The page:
"Live a good life, and in the end, it’s not the years in the life, it’s the life in the years."

Printmaker Sarah Horowitz

By on July 29, 2019 in Arts with 0 Comments
Sarah Horowitz, seen in her Leavenworth studio, is smiling for several good reasons; one of them is a recent relaxation from deadlines.

By Susan Lagsdin

Scene #1: Across from Icicle Ridge, the artist plunks down rocks to secure the corners of an unwieldy three-foot by nine-foot banner of heavy blue mulberry-tree paper to the uneven ground. 

Straddling over it at times, she fills the whole frame, slashing and backfilling with a calligraphy pen her view of distant crevices, trees and rocky ledges.

Scene #2: Ensconced in a private studio just steps away from her home’s front porch, the artist bends over a single dark wax-covered copper plate the size of a playing card and for several hours draws needle-thin lines, gradually etching through the soft medium an image of allotropa virgata (candystick), a Cascade wildflower. 

The artist is Sarah Horowitz. The first artwork became the massive, showstopping, blue-black landscape drawing in her recent exhibit at the Graves Gallery at Wenatchee Valley College. 

The second could become part of a bound series of prints, often surrounding theme-related poetry or an essay (an “artist’s book”) that graces rare book collections; her resume lists 37 institutions as diverse as Harvard’s Houghton Library or the Missoula Museum of Art that purchase her work.

Sarah, 42, has been making art, hands and eyes attuned to the world, for much of her life. 

Pines in White, 2019, sumi ink on dyed Japanese paper, 54 by 29 1/2 inches.

She delved into printmaking, both etching and woodcut, for the first time at a 1998 Chautauqua workshop in upstate New York and soon switched her college major at Hampshire College from math to art. “I loved printmaking more than any other medium I’d tried — it made sense with how I think and work,” she said. 

In the next 14 years living in Portland, Oregon, she honed her art, attracting grants and residencies and finding interested buyers worldwide. Any side employment beyond that, usually the bane of the working artist, was in galleries or teaching printmaking and drawing at Portland State University. 

Keeping close ties with the Froelick Gallery, which represents her, and craftspeople vital to her artist book projects, five years ago Sarah made a big move from urban center to mountain town. She came to Leavenworth with her husband Nick Pope, who’s a mountain guide for Northwest Mountain School, and their baby daughter.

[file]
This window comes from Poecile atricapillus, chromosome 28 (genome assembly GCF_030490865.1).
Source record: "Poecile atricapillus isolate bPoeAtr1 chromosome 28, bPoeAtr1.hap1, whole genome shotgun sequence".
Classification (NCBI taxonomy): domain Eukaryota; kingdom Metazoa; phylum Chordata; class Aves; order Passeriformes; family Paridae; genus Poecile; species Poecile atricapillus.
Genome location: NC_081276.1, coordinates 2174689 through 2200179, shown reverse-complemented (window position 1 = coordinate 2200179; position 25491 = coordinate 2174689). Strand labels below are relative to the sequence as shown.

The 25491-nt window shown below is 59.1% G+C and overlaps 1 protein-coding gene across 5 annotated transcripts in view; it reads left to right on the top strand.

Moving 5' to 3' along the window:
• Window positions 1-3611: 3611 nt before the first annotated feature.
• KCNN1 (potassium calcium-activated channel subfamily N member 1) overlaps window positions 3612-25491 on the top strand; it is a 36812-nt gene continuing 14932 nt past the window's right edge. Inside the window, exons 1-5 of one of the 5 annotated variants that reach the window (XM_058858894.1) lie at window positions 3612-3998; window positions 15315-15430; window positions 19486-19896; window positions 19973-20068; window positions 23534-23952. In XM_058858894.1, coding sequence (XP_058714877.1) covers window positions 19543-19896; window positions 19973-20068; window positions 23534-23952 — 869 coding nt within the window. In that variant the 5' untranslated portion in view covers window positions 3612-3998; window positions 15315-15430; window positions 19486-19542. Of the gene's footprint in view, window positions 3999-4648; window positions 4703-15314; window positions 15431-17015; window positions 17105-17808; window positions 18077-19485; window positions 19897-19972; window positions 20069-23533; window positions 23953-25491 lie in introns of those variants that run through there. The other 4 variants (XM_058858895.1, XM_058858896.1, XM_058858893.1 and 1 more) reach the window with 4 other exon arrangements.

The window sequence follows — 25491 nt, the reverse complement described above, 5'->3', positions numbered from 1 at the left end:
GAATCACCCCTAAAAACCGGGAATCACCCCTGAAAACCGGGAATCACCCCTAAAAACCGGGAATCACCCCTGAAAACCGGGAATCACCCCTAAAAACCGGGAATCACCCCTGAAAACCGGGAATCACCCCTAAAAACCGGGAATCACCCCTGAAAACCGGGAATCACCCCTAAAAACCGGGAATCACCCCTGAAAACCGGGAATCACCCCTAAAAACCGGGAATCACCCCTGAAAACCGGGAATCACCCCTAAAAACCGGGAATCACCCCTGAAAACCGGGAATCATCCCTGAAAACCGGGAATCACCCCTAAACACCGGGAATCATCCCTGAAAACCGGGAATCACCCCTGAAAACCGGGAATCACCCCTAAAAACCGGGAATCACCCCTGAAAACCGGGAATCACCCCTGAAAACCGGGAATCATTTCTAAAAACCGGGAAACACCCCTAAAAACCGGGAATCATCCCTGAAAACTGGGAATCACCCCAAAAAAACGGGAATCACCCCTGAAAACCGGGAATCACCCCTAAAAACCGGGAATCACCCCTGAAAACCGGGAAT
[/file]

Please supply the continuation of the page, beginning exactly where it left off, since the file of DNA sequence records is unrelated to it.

“I always thought I’d be an artist,” Sarah said. “And the idea back then was that family was not compatible with that. It’s definitely challenging, but it’s nice not to be in this life all by oneself.” 

When she was first pregnant, she found an art book dealer to manage traveling and marketing tasks for her. Now, with career and family both attained, Sarah skillfully juggles time and attention as does any working mom of a six-year-old.

This past May, the family moved into a downtown Leavenworth house with a separate studio for her, where she can work for hours at a time on her art. 

Wildflowers, 2016, artist book with hand-colored etching, letterpress printing, and binding, 11.5 x 8 (closed).

She’s established the pattern of creating an artist book (those bound prints, which she acknowledges is a very particular niche art form) about every two years. She stages a solo show of prints and drawings every year and in between deadlines does occasional illustrations, local exhibits and commissions, like making the exquisitely bound certificates presented by Yale University to its annual literary award winners.

For the artist books, which are the most labor intensive of her projects, she creates the initial art — drawn from nature with reverence and scientific accuracy — and pulls the prints but also controls the quality of the finished piece. 

She insisted, “I want everything I make to embody the whole idea — the entire product should be elegantly simple.” 

Hence attention to special paper, the typesetting, formatting, binding and letterpress printing down to gold leaf design on the leather spine. The colophon, an acknowledgement page at the back of her books, indicates how carefully Sarah chooses and credits other craftspeople.

Sarah’s own Leavenworth studio is tiny but neat. Sheets of copper lean against the shelving for handmade papers, and there’s an area for messy work with inks, powders, chemicals, brine and wax, a long clean multiuse table with two stools and a 1969 press inherited from a Massachusetts mentor. Good light spills into the small room on one side, tools hang in size order on the other. 

She focuses 100 percent when she works on original drawing and etching, but she admits to a slight addiction to audio-book mysteries on her headphones for repetitive work like pulling multiple prints and sometimes hand painting, in watercolor, up to 50 of the same limited-edition image. 

This summer marks the end of a rigorous three-year stint of overlapping work. “I’m literally clearing the decks,” she said, grinning, indicating her super-tidy studio. “This was full of parts of projects. But now I don’t have to do anything with ink for maybe another six months.” 

She’s recently returned from a two-week Mellon-sponsored botanical art residency in Oak Springs, Virginia, and recently closed the Graves show.

Sarah will take a breather with some relaxing drawing, but she’s not going to rest for long. The art world is calling her, quite literally, and she’s already envisioning the next project. 

She said, “I have a list of artist books and prints I want to make that should keep me busy for the next 20 years.”

Learn more about Sarah’s imprint, Wiesedruck, and see her art prints at www.sarahhorowitzartist.com.

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